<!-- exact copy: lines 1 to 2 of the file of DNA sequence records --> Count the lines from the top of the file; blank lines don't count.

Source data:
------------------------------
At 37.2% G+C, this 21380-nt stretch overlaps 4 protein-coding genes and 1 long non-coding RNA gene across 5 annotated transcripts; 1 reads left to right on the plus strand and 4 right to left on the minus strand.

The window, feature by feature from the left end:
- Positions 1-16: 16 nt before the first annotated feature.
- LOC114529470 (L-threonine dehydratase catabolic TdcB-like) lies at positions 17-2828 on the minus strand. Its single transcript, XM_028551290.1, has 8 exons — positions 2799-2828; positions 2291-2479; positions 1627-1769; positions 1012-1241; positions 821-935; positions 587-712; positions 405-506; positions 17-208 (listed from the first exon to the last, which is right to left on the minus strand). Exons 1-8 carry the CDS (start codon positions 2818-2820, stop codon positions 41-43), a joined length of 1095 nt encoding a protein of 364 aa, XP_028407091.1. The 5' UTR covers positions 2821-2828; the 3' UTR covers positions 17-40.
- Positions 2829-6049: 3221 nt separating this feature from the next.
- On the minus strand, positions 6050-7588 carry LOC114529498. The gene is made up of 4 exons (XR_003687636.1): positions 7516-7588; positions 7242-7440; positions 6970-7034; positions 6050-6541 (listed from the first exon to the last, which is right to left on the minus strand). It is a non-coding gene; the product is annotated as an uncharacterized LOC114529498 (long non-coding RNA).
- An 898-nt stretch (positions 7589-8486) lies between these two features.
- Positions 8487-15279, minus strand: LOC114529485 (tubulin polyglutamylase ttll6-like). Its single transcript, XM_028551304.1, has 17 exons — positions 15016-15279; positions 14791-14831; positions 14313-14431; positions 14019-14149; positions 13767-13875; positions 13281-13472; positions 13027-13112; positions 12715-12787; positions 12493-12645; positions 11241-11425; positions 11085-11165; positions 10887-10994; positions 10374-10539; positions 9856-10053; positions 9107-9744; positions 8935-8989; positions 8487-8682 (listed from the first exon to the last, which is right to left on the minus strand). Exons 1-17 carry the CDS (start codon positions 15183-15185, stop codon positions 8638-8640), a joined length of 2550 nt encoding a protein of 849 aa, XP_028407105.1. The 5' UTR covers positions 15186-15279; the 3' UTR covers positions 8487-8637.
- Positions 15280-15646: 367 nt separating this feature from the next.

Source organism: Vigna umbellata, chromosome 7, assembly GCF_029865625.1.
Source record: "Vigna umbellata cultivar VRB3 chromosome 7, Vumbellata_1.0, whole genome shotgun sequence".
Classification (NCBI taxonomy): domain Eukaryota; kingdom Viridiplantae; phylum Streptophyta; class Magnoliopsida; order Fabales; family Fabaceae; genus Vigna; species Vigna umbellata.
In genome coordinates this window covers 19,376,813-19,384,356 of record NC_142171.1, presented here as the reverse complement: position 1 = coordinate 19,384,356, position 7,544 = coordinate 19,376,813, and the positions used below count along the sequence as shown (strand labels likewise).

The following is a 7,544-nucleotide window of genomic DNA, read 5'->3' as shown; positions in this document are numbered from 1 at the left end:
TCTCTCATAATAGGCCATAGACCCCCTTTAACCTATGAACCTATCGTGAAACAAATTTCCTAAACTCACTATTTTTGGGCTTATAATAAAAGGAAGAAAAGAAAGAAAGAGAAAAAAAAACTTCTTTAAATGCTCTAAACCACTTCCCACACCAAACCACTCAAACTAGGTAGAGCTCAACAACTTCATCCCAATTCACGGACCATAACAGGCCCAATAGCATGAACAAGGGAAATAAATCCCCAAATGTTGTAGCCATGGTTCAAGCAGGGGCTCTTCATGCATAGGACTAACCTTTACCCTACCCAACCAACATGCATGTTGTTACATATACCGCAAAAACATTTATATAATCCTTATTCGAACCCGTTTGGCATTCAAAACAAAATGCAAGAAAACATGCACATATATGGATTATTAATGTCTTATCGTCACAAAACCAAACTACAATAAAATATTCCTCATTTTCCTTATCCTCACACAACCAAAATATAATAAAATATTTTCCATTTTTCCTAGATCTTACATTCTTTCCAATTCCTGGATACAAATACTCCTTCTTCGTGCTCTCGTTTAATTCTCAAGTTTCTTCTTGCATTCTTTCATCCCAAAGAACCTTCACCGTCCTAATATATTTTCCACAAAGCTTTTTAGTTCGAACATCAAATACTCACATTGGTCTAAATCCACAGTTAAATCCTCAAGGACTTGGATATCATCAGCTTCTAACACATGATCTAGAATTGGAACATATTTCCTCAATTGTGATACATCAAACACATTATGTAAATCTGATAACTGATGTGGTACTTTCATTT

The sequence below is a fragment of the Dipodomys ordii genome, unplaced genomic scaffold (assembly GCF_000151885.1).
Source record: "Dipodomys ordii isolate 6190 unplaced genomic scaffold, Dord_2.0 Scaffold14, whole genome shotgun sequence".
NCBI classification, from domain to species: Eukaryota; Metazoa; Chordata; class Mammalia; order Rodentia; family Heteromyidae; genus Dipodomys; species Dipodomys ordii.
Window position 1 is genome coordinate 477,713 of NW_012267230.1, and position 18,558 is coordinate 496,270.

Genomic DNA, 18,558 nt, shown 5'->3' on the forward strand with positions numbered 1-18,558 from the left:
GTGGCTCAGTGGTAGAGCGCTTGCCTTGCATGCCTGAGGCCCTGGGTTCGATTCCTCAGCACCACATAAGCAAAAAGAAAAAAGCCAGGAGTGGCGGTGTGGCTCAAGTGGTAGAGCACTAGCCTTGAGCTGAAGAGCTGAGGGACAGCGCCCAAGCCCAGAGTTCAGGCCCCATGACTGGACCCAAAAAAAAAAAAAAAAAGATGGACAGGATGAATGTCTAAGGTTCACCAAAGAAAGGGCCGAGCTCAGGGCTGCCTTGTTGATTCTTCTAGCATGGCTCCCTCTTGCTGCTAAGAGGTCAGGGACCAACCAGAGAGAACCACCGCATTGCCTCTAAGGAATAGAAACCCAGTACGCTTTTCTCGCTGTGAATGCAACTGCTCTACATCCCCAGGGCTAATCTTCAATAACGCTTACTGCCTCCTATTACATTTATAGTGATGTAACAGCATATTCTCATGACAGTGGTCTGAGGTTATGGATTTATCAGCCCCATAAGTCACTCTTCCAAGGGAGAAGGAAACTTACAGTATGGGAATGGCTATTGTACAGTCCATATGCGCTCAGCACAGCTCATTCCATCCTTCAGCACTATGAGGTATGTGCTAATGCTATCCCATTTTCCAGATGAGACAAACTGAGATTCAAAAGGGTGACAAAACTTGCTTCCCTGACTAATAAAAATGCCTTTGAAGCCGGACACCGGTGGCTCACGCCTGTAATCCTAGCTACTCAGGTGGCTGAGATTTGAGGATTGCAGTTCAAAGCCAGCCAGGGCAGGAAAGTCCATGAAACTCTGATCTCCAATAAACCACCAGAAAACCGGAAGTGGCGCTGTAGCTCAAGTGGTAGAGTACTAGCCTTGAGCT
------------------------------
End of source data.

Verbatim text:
At 37.2% G+C, this 21380-nt stretch overlaps 4 protein-coding genes and 1 long non-coding RNA gene across 5 annotated transcripts; 1 reads left to right on the plus strand and 4 right to left on the minus strand.

The window, feature by feature from the left end: